Where are our taxes going when the fundamental resources are simply not being fulfilled?
current hitch hiker Contact details with Editor
When did religion become a dirty word? All of us, pro-life or pro-choice come to our position as a result of our value or belief system. Yes, many pro-life people have come to their viewpoint on abortion partially based on their faith. However, does this somehow make their position less valid or relevant? How is this any different than someone who is pro-choice basing their stance on their own beliefs or value systems.
Does not our belief system, faith, or values form an essential role in a person’s decision making process; whether it is a decision made in the workplace, in relationships, rearing children, our treatment of the environment and our views and relationship with society in general. I think most would agree that this is the case regardless of a person’s religion or lack of. What are we really saying here, that a secular viewpoint is the only acceptable one? Is this the face of democracy now in Ireland?
More and more in the debate regarding repealing the 8th amendment, we are seeing those campaigning to repeal, dismissing the other argument with the “religion label”, as a legitimate reason to dismiss all pro-life reasoning, and thereby render the points mute. What a lazy yet increasingly common tactic.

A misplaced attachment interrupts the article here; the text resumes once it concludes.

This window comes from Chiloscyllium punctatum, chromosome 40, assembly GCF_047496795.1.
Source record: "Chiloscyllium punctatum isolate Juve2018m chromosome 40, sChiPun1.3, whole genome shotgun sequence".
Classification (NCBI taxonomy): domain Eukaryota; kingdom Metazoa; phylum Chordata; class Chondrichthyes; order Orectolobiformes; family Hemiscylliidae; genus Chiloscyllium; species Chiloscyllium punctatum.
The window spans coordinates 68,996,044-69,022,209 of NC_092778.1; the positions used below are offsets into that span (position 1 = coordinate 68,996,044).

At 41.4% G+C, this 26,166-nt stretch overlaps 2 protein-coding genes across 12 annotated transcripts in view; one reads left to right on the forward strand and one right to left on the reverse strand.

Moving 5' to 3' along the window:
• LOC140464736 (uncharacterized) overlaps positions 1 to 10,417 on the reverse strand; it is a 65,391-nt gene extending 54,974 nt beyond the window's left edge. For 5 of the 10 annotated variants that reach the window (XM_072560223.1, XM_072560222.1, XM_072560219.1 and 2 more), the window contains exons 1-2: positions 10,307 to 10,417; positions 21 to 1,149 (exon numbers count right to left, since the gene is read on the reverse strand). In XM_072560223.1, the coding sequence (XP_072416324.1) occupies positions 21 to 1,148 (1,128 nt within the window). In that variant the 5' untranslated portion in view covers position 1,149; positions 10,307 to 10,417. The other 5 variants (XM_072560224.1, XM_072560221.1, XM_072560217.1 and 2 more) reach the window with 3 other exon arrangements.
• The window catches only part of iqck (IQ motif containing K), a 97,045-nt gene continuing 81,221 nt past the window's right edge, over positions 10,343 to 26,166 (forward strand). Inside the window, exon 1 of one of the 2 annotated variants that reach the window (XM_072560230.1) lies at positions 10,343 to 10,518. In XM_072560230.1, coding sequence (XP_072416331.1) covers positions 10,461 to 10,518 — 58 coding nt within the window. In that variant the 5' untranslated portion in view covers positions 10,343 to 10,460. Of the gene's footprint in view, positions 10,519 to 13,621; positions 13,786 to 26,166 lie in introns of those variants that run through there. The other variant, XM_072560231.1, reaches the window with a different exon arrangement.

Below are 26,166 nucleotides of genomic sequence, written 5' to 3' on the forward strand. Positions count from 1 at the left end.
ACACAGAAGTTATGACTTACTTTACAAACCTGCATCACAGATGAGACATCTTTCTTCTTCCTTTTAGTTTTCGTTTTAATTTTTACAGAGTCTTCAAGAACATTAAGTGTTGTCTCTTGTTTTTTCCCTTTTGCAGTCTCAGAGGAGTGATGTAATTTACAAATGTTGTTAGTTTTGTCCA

Those in the prolife movement come from all walks of life, faith and none. And surely during this debate, all voices should be heard. At what point did the label of “faith” or “religion” become a tool to totally dismiss a pro-life viewpoint? Surely we can do better than this as the debate progresses? Or perhaps this is a ploy to avoid debating and exploring the real issues and concerns that those who are pro-life have regarding removing the 8th amendment from our constitution.
We only have to look at the last week for a perfect example of intolerance for those of faith speaking out on the issue. Last weekend, the Catholic Primate of Ireland, Archbishop Eamon Martin caused a stir when he spoke on the abortion issue. While celebrities that support repeal of the 8th, are lauded and admired and get front page headlines with no critique; when the leader of the catholic church in Ireland speaks out, there is out cry. Politicians, campaigners and journalists, clambering to criticize the Archbishop and to point out that he is only one voice, or in fact completely irrelevant in the debate.
Surely we must recognise that he is doing his job, leading his flock, outlining the church’s teachings on the matter. 84% of the country still identifies themselves as Catholics, therefore surely the Archbishops comments carry some weight and relevance. Perhaps this is in fact the problem, no high profile prolife voices please, and certainly none that could possible carry any influence. It would seem that only pro-choice celebrities’ views count. Meanwhile the Archbishop and the church can baptize, marry and bury us, but on all else remain silent!